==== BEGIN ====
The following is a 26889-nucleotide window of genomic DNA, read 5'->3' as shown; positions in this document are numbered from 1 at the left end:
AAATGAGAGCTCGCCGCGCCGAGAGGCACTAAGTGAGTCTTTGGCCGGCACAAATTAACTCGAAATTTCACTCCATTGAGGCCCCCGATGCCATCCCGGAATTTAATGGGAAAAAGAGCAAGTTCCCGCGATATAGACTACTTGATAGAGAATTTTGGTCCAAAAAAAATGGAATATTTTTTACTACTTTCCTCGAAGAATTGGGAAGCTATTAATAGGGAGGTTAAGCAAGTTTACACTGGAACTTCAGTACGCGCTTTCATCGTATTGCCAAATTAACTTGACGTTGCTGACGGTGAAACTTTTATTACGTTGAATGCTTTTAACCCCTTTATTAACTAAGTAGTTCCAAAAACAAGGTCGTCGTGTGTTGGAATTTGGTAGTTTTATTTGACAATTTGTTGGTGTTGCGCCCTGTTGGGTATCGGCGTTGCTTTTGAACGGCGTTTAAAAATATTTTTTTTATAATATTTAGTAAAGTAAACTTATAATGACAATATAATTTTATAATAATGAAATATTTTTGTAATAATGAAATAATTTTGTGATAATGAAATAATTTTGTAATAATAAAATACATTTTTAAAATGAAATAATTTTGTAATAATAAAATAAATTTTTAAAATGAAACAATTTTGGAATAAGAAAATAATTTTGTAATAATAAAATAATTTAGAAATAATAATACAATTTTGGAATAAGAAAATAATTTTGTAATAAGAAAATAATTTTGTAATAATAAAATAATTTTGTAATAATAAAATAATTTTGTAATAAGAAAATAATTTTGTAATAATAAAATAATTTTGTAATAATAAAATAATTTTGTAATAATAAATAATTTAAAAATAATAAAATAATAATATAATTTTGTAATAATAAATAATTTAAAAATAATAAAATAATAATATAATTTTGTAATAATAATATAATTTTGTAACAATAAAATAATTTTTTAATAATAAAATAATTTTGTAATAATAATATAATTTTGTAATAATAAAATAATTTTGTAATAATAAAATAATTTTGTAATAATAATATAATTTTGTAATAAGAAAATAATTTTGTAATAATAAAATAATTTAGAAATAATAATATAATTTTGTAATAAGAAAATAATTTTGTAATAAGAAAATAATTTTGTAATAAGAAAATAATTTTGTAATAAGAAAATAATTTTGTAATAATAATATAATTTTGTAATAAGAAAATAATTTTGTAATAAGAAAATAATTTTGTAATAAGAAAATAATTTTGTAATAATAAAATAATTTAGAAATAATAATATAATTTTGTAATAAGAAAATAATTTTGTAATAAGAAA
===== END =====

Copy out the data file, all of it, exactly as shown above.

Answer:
The following is a 26889-nucleotide window of genomic DNA, read 5'->3' as shown; positions in this document are numbered from 1 at the left end:
AAATGAGAGCTCGCCGCGCCGAGAGGCACTAAGTGAGTCTTTGGCCGGCACAAATTAACTCGAAATTTCACTCCATTGAGGCCCCCGATGCCATCCCGGAATTTAATGGGAAAAAGAGCAAGTTCCCGCGATATAGACTACTTGATAGAGAATTTTGGTCCAAAAAAAATGGAATATTTTTTACTACTTTCCTCGAAGAATTGGGAAGCTATTAATAGGGAGGTTAAGCAAGTTTACACTGGAACTTCAGTACGCGCTTTCATCGTATTGCCAAATTAACTTGACGTTGCTGACGGTGAAACTTTTATTACGTTGAATGCTTTTAACCCCTTTATTAACTAAGTAGTTCCAAAAACAAGGTCGTCGTGTGTTGGAATTTGGTAGTTTTATTTGACAATTTGTTGGTGTTGCGCCCTGTTGGGTATCGGCGTTGCTTTTGAACGGCGTTTAAAAATATTTTTTTTATAATATTTAGTAAAGTAAACTTATAATGACAATATAATTTTATAATAATGAAATATTTTTGTAATAATGAAATAATTTTGTGATAATGAAATAATTTTGTAATAATAAAATACATTTTTAAAATGAAATAATTTTGTAATAATAAAATAAATTTTTAAAATGAAACAATTTTGGAATAAGAAAATAATTTTGTAATAATAAAATAATTTAGAAATAATAATACAATTTTGGAATAAGAAAATAATTTTGTAATAAGAAAATAATTTTGTAATAATAAAATAATTTTGTAATAATAAAATAATTTTGTAATAAGAAAATAATTTTGTAATAATAAAATAATTTTGTAATAATAAAATAATTTTGTAATAATAAATAATTTAAAAATAATAAAATAATAATATAATTTTGTAATAATAAATAATTTAAAAATAATAAAATAATAATATAATTTTGTAATAATAATATAATTTTGTAACAATAAAATAATTTTTTAATAATAAAATAATTTTGTAATAATAATATAATTTTGTAATAATAAAATAATTTTGTAATAATAAAATAATTTTGTAATAATAATATAATTTTGTAATAAGAAAATAATTTTGTAATAATAAAATAATTTAGAAATAATAATATAATTTTGTAATAAGAAAATAATTTTGTAATAAGAAAATAATTTTGTAATAAGAAAATAATTTTGTAATAAGAAAATAATTTTGTAATAATAATATAATTTTGTAATAAGAAAATAATTTTGTAATAAGAAAATAATTTTGTAATAAGAAAATAATTTTGTAATAATAAAATAATTTAGAAATAATAATATAATTTTGTAATAAGAAAATAATTTTGTAATAAGAAA